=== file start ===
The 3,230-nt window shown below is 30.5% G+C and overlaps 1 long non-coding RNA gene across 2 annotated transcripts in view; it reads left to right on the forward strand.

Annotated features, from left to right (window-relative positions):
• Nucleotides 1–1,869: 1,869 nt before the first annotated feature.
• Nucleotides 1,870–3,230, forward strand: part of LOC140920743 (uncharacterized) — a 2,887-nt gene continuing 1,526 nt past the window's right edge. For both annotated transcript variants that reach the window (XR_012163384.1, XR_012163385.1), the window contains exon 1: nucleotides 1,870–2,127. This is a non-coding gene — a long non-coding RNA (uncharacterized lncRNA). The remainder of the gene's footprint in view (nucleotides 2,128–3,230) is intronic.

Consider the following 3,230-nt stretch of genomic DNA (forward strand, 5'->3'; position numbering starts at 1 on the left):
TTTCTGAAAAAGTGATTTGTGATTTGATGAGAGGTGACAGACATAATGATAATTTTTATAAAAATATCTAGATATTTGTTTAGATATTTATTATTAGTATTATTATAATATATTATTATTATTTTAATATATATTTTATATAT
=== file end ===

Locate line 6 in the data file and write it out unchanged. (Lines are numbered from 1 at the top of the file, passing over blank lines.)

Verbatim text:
TTTCTGAAAAAGTGATTTGTGATTTGATGAGAGGTGACAGACATAATGATAATTTTTATAAAAATATCTAGATATTTGTTTAGATATTTATTATTAGTATTATTATAATATATTATTATTATTTTAATATATATTTTATATAT